History of Google’s Core Web Vitals
Google announced in May 2020 that they would be introducing a set of new metrics related to website speed, responsiveness, and visual stability, to help website owners measure user experience on the web. Google believes that Page Experience will lead to a better Web.
Although Google stated at that point in time, “…there is no immediate need to take action.”, the Search Engine Optimisation (SEO) community was quickly awash with views and opinions as to what the upcoming Search Ranking changes would be and how it would affect website rankings.
What are the Core Web Vitals?
Google has decided to provide an overall view of Page Experience by combining signals from mobile-friendliness, safe-browsing, HTTPS-security, and intrusive interstitial guidelines. Their plan is to continue to evolve this metric over time and make a part of the many ranking signals used to determine which websites are presented to users when they use Google for search queries.
The Core Web Vitals form a sub-set of signals within the Page Experience, specifically covering Loading, Interactivity, and Visual Stability.
- Loading – Largest Contentful Paint (LCP)
measures perceived load speed and marks the point in the page load timeline when the page’s main content has likely loaded.
- Interactivity – First Input Delay (FID)
measures responsiveness and quantifies the experience users feel when trying to first interact with the page.
- Visual Stability – Cumulative Layout Shift (CLS)
measures visual stability and quantifies the amount of unexpected layout shift of visible page content.
The Google web.dev team developed the Web Vitals initiative to introduce quality signals that they consider essential to delivering a great user experience on the Web. They want web developers to have a better understanding of how users experience a web page. Although this initiative affects Search Rankings and will have your SEO team figuring out how your search visibility is affected, you will need a web developer to action any improvements to your scores.
What are Good Scores for LCP, FID, and CLS?
Google expects that you should strive to have:
- Largest Contentful Paint (LCP) of 2.5 seconds or less.
- First Input Delay (FID) of 100 milliseconds or less.
- Cumulative Layout Shift (CLS) score of 0.1 or less.
Google states that to ensure you’re hitting this target for most of your users, a good threshold to measure is the 75th percentile of page loads, segmented across mobile and desktop devices.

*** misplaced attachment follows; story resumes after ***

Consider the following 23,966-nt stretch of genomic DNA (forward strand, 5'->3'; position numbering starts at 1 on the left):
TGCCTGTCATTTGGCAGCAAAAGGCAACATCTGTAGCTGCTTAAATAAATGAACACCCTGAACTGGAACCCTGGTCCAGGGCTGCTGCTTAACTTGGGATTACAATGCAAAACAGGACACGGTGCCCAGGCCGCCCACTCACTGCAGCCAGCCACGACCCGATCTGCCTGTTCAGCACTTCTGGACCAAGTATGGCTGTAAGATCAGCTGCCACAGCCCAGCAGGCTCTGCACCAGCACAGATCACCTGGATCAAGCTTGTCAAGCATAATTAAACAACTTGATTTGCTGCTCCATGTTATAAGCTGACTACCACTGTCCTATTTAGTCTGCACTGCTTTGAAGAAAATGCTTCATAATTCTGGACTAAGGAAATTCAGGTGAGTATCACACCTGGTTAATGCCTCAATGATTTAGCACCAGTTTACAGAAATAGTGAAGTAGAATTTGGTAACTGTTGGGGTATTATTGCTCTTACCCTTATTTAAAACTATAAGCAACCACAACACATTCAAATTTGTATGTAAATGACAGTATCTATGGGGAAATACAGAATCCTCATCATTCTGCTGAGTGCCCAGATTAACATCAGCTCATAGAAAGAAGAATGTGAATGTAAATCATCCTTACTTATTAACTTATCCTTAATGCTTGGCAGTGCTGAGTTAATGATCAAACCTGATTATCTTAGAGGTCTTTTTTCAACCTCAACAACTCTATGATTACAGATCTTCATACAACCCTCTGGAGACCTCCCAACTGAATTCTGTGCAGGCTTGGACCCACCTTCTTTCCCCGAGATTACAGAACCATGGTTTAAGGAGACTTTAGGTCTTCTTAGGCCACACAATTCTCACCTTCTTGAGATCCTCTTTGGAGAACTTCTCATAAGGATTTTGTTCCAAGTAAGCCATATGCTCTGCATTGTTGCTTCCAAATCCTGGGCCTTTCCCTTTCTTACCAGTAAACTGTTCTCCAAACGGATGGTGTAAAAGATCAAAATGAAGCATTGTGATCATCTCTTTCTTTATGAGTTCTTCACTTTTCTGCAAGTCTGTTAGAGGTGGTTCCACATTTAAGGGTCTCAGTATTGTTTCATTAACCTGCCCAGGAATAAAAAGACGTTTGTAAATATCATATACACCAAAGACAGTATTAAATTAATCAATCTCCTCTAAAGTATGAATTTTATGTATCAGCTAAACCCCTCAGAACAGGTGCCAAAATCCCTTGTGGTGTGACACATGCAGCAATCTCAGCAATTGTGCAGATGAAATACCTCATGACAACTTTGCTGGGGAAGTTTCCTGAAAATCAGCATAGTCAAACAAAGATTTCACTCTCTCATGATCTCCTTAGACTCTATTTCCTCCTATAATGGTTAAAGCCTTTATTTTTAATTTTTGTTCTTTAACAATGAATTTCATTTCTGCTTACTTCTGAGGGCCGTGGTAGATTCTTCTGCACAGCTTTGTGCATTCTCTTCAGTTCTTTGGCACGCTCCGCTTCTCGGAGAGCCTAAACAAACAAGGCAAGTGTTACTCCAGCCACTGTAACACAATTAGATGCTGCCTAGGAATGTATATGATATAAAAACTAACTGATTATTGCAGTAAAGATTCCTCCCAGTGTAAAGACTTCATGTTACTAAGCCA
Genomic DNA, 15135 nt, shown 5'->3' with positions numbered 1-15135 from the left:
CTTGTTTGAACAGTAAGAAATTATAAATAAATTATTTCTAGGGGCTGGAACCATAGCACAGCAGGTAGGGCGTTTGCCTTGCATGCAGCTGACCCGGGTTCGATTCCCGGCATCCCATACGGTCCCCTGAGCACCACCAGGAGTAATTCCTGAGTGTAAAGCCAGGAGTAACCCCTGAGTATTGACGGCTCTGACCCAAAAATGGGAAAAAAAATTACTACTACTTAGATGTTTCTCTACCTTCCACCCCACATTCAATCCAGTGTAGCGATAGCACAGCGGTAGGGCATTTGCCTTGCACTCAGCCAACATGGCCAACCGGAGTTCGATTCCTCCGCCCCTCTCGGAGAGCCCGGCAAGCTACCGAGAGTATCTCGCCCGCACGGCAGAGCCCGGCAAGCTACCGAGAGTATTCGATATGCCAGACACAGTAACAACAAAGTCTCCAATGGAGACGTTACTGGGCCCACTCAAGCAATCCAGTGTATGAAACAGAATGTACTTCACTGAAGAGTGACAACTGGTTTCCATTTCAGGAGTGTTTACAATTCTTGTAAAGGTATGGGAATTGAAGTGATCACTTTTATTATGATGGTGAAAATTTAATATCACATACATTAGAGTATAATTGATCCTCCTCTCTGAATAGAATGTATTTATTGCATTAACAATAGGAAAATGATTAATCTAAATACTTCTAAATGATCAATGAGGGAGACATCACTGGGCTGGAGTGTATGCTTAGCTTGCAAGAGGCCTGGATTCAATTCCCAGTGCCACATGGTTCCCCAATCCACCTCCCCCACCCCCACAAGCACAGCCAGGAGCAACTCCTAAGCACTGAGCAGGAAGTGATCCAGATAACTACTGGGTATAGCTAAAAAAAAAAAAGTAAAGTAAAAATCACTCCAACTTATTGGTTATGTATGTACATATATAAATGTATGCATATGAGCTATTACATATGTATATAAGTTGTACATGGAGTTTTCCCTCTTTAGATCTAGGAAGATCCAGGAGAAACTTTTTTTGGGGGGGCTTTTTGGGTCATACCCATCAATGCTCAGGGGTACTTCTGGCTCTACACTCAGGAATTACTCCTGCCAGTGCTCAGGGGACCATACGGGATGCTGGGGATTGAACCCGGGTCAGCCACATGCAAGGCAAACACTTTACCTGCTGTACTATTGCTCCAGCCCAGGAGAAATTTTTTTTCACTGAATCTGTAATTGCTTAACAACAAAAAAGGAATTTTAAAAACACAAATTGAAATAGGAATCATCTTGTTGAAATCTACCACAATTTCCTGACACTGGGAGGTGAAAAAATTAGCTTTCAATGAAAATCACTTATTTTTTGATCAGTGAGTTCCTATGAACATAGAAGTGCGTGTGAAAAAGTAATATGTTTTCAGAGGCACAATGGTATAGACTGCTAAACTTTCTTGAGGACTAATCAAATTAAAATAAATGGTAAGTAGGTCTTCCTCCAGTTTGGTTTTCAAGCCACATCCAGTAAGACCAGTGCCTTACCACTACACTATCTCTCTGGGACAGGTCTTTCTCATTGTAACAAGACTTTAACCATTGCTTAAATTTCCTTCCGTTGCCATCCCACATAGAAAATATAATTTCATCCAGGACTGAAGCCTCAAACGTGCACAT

How will Core Web Vitals affect my Website Rankings?
Web Core Vitals is a new Ranking Factor, but it is just one of over 200 signals including Domain Factors, On-Page Factors, Website Factors, Backlink Factors, User Interaction, Brand Signals, Webspam Factors, and others they have not divulged.
Google states: “The lab data is based on a simulated load of a page on a single device and fixed set of network conditions. As a result, the values may differ. Our goal is to make sure that pages work well for the majority of users. By focusing on 75th percentile values for our metrics, this ensures that pages provide a good user experience under the most difficult device and network conditions. Any green score (90+) is considered good.”
Google’s Danny Sullivan (Google’s Search Liaison Officer) in a recent discussion with Search Engine Journal stated that he didn’t know if the impact of Core Web Vitals will be significant or subtle, but he doesn’t expect it will cause significant pain, re-affirming that it is just one ranking factor out of many and that ranking relevant sites is the main goal of the ranking algorithm… Google will still try to return the best content to match the search.
Danny states: “I don’t think freak out but do pay attention to it, do understand that it’s a new thing that you need to keep in mind.”
We also know from previous statements that currently the score is relative. If Google can’t decide which content is more relevant for a user query between you and your competitor’s content then having better Core Web Vitals scores might give your website the rankings boost, (assuming you have similar scores for all the other 200+ ranking signals). The key metric here is, where are your web vital scores compared to your online competitors?
How do I improve & pass the Core Web Vitals assessment?
You can improve LCP by changing the content being displayed towards to top of your web pages. This might include looking at page elements such as images, videos, and other online coding elements.
Finally, the CLS score can be improved by paying attention to size attributes of text, images, and video elements, so that it doesn’t change the page layout or cause it to shift whilst loading.
Google is committed to improving the quality of the Web. We expect that Core Web Vitals will become a more prominent ranking factor as Google’s web.dev team evolve the part of the algorithm that assesses Page Experience.
At Piranha Digital we can assess your website for all the known ranking signals and our team of digital marketing specialists and website developers can help improve your Core Web Vitals assessment scores along with other search ranking factors that will help grow your business.
Are you ready to start your project? Get in touch today!
Google Search Central Blog – Evaluating page experience for a better web
Google Search Console Help – Core Web Vitals report
Chromium Blog – Introducing Web Vitals: essential metrics for a healthy site
Google web.dev – Largest Contentful Paint (LCP)
Google web.dev – First Input Delay (FID)
Google web.dev – Cumulative Layout Shift (CLS)